There aren't many things that are as satisfying as harvesting your own food.
The blueberries are ripe now at the higher elevations, the rosehips are ready in our neck of the woods, and we've been eating lots of good stuff from our own garden now: zuccinis, carrots, kale, and even tomatoes!
It's the root crops that I find most intriguing to grow -- perhaps it's because we don't see the results of our labors, being hidden underground.
The carrots are truly sweet here in Alaska, benefitting from long daylight hours -- I could easily grow more next year. Beets are growing very nicely too, ready for Borscht soon. But the potato crop is my favorite. The plants may not look like much when they're growing in the garden, starting to turn a little pale-yellowish as the days get shorter -- but then comes the reward of the harvest!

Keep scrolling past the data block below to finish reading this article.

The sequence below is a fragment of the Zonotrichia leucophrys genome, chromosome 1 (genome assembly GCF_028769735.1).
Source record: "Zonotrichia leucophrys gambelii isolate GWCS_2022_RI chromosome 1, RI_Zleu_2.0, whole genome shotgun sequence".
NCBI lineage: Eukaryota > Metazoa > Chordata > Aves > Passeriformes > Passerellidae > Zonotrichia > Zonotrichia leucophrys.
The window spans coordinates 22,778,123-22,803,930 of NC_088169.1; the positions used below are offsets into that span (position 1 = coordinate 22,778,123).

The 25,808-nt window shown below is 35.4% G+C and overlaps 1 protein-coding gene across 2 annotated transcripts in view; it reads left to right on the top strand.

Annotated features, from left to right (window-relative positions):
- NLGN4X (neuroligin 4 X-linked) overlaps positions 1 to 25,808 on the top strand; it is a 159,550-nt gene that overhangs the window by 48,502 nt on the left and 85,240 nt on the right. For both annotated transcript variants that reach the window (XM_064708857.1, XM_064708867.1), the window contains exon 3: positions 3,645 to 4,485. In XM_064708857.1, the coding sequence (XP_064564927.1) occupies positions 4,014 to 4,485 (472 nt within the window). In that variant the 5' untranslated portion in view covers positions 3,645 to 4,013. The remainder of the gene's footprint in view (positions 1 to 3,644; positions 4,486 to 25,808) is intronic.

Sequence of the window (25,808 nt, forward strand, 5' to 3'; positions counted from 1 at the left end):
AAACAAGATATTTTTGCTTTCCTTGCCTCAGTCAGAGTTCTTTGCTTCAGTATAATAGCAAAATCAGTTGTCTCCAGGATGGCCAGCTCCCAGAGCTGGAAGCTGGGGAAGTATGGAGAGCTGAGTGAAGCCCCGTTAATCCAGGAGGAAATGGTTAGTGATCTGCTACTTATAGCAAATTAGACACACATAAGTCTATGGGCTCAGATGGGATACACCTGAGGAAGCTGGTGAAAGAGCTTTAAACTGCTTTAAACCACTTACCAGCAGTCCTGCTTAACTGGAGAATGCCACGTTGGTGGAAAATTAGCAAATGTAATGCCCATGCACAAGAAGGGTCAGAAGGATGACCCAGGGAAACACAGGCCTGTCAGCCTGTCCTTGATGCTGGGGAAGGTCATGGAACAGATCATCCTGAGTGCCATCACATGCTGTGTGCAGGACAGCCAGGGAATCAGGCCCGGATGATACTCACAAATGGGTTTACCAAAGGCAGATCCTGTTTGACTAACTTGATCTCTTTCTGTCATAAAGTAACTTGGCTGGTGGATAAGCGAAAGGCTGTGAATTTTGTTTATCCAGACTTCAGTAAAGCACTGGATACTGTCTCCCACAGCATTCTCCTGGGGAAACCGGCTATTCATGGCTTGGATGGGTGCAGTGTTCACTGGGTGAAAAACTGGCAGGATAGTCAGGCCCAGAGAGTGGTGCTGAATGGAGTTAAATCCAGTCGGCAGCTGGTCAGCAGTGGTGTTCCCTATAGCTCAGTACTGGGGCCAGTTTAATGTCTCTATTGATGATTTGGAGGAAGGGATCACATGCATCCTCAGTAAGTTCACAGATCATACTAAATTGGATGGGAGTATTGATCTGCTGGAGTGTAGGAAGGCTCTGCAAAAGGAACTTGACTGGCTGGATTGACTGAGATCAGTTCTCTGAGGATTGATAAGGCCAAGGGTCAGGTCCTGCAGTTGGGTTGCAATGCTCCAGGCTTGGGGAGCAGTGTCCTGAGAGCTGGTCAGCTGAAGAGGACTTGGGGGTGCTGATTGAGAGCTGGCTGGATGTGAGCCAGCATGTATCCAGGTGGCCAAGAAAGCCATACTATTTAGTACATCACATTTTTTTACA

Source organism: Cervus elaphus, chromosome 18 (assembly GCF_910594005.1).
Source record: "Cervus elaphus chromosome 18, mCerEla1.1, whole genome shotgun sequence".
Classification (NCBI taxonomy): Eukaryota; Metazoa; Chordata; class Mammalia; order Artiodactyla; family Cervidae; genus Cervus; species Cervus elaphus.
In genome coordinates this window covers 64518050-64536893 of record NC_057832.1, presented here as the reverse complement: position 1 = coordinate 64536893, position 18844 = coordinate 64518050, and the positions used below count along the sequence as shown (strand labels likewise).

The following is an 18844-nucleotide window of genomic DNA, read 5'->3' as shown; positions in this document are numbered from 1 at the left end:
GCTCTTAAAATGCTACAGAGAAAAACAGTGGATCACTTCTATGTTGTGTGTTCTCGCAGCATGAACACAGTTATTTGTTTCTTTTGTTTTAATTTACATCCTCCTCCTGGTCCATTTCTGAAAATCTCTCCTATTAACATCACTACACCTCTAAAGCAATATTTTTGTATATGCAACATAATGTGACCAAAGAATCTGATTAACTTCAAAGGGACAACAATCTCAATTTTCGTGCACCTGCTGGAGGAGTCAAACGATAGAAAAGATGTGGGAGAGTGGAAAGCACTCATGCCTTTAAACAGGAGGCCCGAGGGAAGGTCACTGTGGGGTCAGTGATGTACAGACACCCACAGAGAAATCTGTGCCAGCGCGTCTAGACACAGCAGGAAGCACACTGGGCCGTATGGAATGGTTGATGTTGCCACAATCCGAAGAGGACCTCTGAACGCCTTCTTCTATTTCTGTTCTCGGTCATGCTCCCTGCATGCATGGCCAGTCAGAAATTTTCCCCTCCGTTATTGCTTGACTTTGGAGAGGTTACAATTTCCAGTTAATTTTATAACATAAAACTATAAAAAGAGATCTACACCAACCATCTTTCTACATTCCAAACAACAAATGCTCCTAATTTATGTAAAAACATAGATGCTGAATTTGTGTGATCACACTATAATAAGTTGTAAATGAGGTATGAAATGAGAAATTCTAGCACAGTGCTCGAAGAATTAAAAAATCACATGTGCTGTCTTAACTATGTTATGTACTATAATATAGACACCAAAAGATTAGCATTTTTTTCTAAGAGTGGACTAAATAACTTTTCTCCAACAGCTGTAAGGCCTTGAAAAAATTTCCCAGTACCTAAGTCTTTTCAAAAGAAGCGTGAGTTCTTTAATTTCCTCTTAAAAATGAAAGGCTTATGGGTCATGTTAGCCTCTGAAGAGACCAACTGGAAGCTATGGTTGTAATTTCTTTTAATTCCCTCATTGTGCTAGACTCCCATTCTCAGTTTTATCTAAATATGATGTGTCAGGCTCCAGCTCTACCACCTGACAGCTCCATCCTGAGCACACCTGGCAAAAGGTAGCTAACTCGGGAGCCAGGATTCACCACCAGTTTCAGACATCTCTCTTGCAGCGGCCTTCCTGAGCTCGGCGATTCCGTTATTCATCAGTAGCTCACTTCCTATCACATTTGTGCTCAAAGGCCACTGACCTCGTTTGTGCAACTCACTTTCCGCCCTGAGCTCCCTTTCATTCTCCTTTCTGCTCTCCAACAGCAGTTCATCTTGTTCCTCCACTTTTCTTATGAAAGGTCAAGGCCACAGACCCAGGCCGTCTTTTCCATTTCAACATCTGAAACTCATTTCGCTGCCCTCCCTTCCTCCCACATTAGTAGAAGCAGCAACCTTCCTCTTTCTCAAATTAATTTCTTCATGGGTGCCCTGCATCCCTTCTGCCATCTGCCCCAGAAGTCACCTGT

I think of the Irish crofter, digging in the dirt, and each potato turned up is like a nugget of gold: it's the food that will sustain. I've read that as far as a poverty-crops go, potatoes (together with a few other crops like cabbages) are apparently fairly sound nutritionally.
Youngest and I have only dug up less than quarter of our potatoes and carrots so far, and they are wonderful. Sure, they're readily available at the grocery store and farmer's market.
But there's nothing better than that joy of watching my child serve carrots from her own garden plot at dinnertime: "I grew these!", and everyone agreeing that they've never tasted any better!